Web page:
We present efficient data structures for problems on unit discs and arcs of their boundary in the plane. (i) We give an output-sensitive algorithm for the dynamic maintenance of the union of n unit discs under insertions in O(k log^2 n) update time and O(n) space, where k is the combinatorial complexity of the structural change in the union due to the insertion of the new disc. (ii) As part of the solution of (i) we devise a fully dynamic data structure for the maintenance of lower envelopes of pseudo-lines, which we believe is of independent interest. The structure has O(log^2 n) update time and O(log n) vertical ray shooting query time. To achieve this performance, we devise a new algorithm for finding the intersection between two lower envelopes of pseudo-lines in O(log n) time, using tentative binary search; the lower envelopes are special in that at x=-infty any pseudo-line contributing to the first envelope lies below every pseudo-line contributing to the second envelope. (iii) We also present a dynamic range searching structure for a set of circular arcs of unit radius (not necessarily on the boundary of the union of the corresponding discs), where the ranges are unit discs, with O(n log n) preprocessing time, O(n^{1/2+epsilon} + l) query time and O(log^2 n) amortized update time, where l is the size of the output and for any epsilon>0. The structure requires O(n) storage space.

Pankaj K. Agarwal, Ravid Cohen, Dan Halperin, and Wolfgang Mulzer. Maintaining the Union of Unit Discs Under Insertions with Near-Optimal Overhead. In 35th International Symposium on Computational Geometry (SoCG 2019). Leibniz International Proceedings in Informatics (LIPIcs), Volume 129, pp. 26:1-26:15, Schloss Dagstuhl – Leibniz-Zentrum für Informatik (2019)

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@InProceedings{agarwal_et_al:LIPIcs.SoCG.2019.26, author = {Agarwal, Pankaj K. and Cohen, Ravid and Halperin, Dan and Mulzer, Wolfgang}, title = {{Maintaining the Union of Unit Discs Under Insertions with Near-Optimal Overhead}}, booktitle = {35th International Symposium on Computational Geometry (SoCG 2019)}, pages = {26:1--26:15}, series = {Leibniz International Proceedings in Informatics (LIPIcs)}, ISBN = {978-3-95977-104-7}, ISSN = {1868-8969}, year = {2019}, volume = {129}, editor = {Barequet, Gill and Wang, Yusu}, publisher = {Schloss Dagstuhl -- Leibniz-Zentrum f{\"u}r Informatik}, address = {Dagstuhl, Germany}, URL = {https://drops.dagstuhl.de/entities/document/10.4230/LIPIcs.SoCG.2019.26}, URN = {urn:nbn:de:0030-drops-104307}, doi = {10.4230/LIPIcs.SoCG.2019.26}, annote = {Keywords: lower envelopes, pseudo-lines, unit discs, range search, dynamic algorithms, tentative binary search} }

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**Published in:** LIPIcs, Volume 57, 24th Annual European Symposium on Algorithms (ESA 2016)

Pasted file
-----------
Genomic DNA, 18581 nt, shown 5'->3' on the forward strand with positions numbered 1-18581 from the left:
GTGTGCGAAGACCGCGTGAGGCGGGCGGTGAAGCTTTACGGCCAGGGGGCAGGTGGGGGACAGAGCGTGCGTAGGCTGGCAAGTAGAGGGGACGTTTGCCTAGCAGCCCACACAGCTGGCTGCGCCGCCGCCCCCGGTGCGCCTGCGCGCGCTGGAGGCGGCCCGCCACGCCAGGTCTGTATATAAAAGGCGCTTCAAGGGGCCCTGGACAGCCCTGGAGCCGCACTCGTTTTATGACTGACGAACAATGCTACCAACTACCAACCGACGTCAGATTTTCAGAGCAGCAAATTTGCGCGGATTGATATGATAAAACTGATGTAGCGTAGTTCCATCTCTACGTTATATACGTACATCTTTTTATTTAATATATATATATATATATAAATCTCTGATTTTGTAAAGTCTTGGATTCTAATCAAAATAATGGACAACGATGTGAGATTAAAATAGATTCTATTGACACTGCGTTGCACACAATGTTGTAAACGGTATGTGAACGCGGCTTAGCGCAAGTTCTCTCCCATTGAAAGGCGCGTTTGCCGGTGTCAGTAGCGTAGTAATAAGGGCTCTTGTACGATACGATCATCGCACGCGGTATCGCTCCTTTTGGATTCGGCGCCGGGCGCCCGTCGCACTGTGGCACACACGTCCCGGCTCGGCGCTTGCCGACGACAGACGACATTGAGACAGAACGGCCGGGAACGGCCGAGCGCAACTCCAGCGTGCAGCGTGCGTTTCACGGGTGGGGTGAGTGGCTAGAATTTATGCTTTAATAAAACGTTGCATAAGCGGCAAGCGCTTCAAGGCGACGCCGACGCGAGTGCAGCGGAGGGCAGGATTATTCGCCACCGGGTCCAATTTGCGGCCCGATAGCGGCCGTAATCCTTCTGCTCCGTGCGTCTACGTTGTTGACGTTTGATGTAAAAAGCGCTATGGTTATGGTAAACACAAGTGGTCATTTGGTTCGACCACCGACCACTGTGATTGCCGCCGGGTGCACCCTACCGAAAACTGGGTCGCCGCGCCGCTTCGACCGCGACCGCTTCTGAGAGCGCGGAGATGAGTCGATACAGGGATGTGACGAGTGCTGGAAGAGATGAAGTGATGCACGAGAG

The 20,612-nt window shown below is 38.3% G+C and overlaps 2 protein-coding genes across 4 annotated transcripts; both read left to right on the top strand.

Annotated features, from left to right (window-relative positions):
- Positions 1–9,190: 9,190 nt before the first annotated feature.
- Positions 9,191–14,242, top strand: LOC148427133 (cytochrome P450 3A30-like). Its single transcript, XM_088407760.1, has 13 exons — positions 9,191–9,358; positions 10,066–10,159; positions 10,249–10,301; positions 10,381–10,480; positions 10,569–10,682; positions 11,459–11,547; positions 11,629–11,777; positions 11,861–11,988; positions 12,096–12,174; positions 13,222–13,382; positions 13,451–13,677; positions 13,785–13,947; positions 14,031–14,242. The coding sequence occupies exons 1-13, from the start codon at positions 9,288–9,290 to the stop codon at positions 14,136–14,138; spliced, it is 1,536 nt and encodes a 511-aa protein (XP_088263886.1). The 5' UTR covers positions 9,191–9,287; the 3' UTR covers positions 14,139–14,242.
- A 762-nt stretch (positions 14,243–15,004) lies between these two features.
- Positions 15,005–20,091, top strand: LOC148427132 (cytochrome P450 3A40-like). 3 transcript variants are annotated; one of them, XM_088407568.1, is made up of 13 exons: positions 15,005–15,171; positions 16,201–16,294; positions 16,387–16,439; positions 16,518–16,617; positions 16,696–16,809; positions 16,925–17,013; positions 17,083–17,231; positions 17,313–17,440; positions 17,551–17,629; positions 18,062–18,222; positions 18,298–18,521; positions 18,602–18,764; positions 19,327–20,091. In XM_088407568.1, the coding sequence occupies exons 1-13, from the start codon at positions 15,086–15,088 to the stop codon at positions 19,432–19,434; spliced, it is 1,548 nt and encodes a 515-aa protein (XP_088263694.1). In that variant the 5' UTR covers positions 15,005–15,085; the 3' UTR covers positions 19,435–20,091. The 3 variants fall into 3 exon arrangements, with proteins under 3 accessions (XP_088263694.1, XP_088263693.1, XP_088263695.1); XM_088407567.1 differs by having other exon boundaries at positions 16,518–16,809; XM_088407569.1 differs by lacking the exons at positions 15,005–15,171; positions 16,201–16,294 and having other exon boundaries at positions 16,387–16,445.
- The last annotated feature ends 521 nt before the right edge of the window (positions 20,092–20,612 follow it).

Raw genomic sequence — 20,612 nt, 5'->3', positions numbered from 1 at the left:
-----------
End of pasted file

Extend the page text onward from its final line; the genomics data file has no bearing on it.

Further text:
We describe a general probabilistic framework to address a variety of Fréchet-distance optimization problems. Specifically, we are interested in finding minimal bottleneck-paths in d-dimensional Euclidean space between given start and goal points, namely paths that minimize the maximal value over a continuous cost map. We present an efficient and simple sampling-based framework for this problem, which is inspired by, and draws ideas from, techniques for robot motion planning. We extend the framework to handle not only standard bottleneck pathfinding, but also the more demanding case, where the path needs to be monotone in all dimensions. Finally, we provide experimental results of the framework on several types of problems.

Kiril Solovey and Dan Halperin. Sampling-Based Bottleneck Pathfinding with Applications to Fréchet Matching. In 24th Annual European Symposium on Algorithms (ESA 2016). Leibniz International Proceedings in Informatics (LIPIcs), Volume 57, pp. 76:1-76:16, Schloss Dagstuhl – Leibniz-Zentrum für Informatik (2016)

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@InProceedings{solovey_et_al:LIPIcs.ESA.2016.76, author = {Solovey, Kiril and Halperin, Dan}, title = {{Sampling-Based Bottleneck Pathfinding with Applications to Fr\'{e}chet Matching}}, booktitle = {24th Annual European Symposium on Algorithms (ESA 2016)}, pages = {76:1--76:16}, series = {Leibniz International Proceedings in Informatics (LIPIcs)}, ISBN = {978-3-95977-015-6}, ISSN = {1868-8969}, year = {2016}, volume = {57}, editor = {Sankowski, Piotr and Zaroliagis, Christos}, publisher = {Schloss Dagstuhl -- Leibniz-Zentrum f{\"u}r Informatik}, address = {Dagstuhl, Germany}, URL = {https://drops.dagstuhl.de/entities/document/10.4230/LIPIcs.ESA.2016.76}, URN = {urn:nbn:de:0030-drops-64179}, doi = {10.4230/LIPIcs.ESA.2016.76}, annote = {Keywords: Computational geometry, Fr\'{e}chet distances, sampling-based algorithms, random geometric graphs, bottleneck pathfinding} }

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**Published in:** Dagstuhl Seminar Reports. Dagstuhl Seminar Reports, Volume 1 (2021)

Dan Halperin and Günter Rote. Computational Geometry (Dagstuhl Seminar 03121). Dagstuhl Seminar Report 372, pp. 1-6, Schloss Dagstuhl – Leibniz-Zentrum für Informatik (2003)

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@TechReport{halperin_et_al:DagSemRep.372, author = {Halperin, Dan and Rote, G\"{u}nter}, title = {{Computational Geometry (Dagstuhl Seminar 03121)}}, pages = {1--6}, ISSN = {1619-0203}, year = {2003}, type = {Dagstuhl Seminar Report}, number = {372}, institution = {Schloss Dagstuhl -- Leibniz-Zentrum f{\"u}r Informatik}, publisher = {Schloss Dagstuhl -- Leibniz-Zentrum f{\"u}r Informatik}, address = {Dagstuhl, Germany}, URL = {https://drops.dagstuhl.de/entities/document/10.4230/DagSemRep.372}, URN = {urn:nbn:de:0030-drops-152529}, doi = {10.4230/DagSemRep.372}, }